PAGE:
Alison Bagnall's The Dish and the Spoon opens with Rose (Greta Gerwig) despondently crying as she drives to the beach—clad in pajama bottoms, a boxy coat, and knit cap—after discovering her husband's infidelity. Taking refuge from the winter air in a WWII watchtower, she discovers a young British drifter (Olly Alexander) shivering inside. The boy is clearly taken with Rose and the two run off to stay in her parents' decaying summer house while Rose works through her pain, alternately connecting with the boy and making unhinged calls to her husband or Emma, his mistress.
Together Rose and the boy (whose name she doesn't ask for and never learns) explore a brewery, stealing beer and drunkenly falling asleep in the processing area; pose as a nineteenth century couple on their wedding day for olden tymes photos; and go English country dancing in full costume. Impressively, none of it comes across as twee but as the only entertainment or distraction in a winter beach town. Gerwig's Rose is genuinely affected by her despair but never slips into a generic "crazy" performance that could easily happen in such a role. It's offset with a genuine vulnerability that comes out in her tender play-acting with the boy, who is likely 18 or 19 but has a baby face that makes him seem innocent, nonthreatening, and, in contrast to Rose's dowdy façade, beautiful. As Rose, Gerwig subverts her own persona as the newest indie dream girl, with her realistically body-wrenching crying fits, obsessive anger, and boxy clothes. It's a far cry from her turn as a doe-eyed pixie in Hannah Takes the Stairs. At the film's premiere at SXSW, Bagnall explained the choice to style Gerwig plainly, "[The movie] was about doing something different with Greta. She'd had to be nude in several films and felt exposed. I said, 'Let's put some mystery back in your body.' "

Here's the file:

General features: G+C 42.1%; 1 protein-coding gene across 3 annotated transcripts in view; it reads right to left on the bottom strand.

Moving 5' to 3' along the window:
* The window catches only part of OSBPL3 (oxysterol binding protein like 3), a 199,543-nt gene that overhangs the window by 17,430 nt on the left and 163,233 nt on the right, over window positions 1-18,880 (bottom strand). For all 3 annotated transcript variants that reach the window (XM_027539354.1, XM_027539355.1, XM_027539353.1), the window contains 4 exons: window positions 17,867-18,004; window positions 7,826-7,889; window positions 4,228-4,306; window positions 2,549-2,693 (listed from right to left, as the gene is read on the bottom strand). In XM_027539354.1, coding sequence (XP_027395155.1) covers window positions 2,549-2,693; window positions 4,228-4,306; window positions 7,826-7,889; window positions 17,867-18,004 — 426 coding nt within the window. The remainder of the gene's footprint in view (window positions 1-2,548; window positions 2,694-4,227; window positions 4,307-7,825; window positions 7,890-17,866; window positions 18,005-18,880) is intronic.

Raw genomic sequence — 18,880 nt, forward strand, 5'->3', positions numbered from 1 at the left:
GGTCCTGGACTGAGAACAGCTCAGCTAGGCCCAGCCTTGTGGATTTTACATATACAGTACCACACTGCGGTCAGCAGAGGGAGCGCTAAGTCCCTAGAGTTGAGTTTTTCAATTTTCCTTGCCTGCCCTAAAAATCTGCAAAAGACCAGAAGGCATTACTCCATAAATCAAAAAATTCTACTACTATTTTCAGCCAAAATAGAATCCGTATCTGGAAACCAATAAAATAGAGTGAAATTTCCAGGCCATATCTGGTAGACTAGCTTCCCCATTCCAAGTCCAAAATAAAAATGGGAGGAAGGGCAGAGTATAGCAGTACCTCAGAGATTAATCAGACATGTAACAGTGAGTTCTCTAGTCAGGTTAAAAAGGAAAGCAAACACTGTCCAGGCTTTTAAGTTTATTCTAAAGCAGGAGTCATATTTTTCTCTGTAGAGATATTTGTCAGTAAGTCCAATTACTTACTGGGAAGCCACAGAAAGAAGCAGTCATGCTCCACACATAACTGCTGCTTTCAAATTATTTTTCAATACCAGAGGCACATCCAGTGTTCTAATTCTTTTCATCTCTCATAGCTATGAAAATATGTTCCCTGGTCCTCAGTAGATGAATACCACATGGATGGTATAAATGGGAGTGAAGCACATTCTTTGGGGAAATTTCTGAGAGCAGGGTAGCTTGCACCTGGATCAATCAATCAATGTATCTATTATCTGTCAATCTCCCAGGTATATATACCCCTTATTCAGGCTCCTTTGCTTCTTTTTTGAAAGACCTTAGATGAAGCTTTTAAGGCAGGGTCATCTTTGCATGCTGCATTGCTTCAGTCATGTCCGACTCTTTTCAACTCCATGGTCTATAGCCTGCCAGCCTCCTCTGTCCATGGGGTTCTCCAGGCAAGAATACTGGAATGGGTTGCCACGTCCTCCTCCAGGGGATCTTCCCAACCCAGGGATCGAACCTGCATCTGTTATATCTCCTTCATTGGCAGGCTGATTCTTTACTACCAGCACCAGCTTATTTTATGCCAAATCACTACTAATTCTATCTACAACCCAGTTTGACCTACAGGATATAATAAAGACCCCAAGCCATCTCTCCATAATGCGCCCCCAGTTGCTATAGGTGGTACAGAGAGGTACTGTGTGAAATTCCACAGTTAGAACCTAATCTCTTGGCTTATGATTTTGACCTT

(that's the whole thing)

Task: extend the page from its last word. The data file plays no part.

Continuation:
The Dish and the Spoon includes a tender exploration of gender and power within relationships, as well. In one scene, Rose and the boy dress in drag and head out to a restaurant, self-consciously speaking to each other in the gendered script of a 1940s movie, but with the gender roles flipped. Rose's performance of masculinity allows an exploration of her husband's actions through playing him. She leaves his mistress a voicemail in character, imagining her husband's compliments to her. ("You're beautiful and perfect. You teach yoga. You're hot. And little.") Rose complains about her own behavior as she guesses her husband would, taking a cut at herself for being too intense and "gaining weight," (which, let it be known, is a humorous way to describe Gerwig as an actress, whose frame most would consider average-to-slim).
Even as she's playful with the boy, Rose has a violent undercurrent, directing most of her ire at Emma (whom she later assaults), leaving viewers wondering why she isn't pointing her rage toward the man who broke her trust. Bagnall—who wrote, directed and produced the film—stated her inspiration for The Dish and the Spoon was partly out of the stories of scorned women in the news, such as astronaut Lisa Marie Nowak who drove cross-country to kidnap a "romantic rival." As Bagnall discussed in the SXSW blog, "I was eager to explore how an otherwise fairly stable person can become insane, even criminal, after a sexual betrayal." Rose's incoherent raging at her husband is more humorous than painful as viewers witness the ridiculousness of someone undone by heartache—until, of course, Rose faces Emma and the manifestation of her rage becomes all too real.
Bagnall shot The Dish and the Spoon in the retro seaside town of Rehoboth Beach, Delaware during the winter season. The stark, empty expanses give the cinematography a melancholy feel, but it's not as depressing as it sounds. Bagnall doesn't ask viewers to empathize with Rose's pain so much as witness and walk through it, recalling their own heartaches through the hazy, nostalgic feeling of her lens where each moment glows with the immediacy of raw pain and the distance of forgotten memories.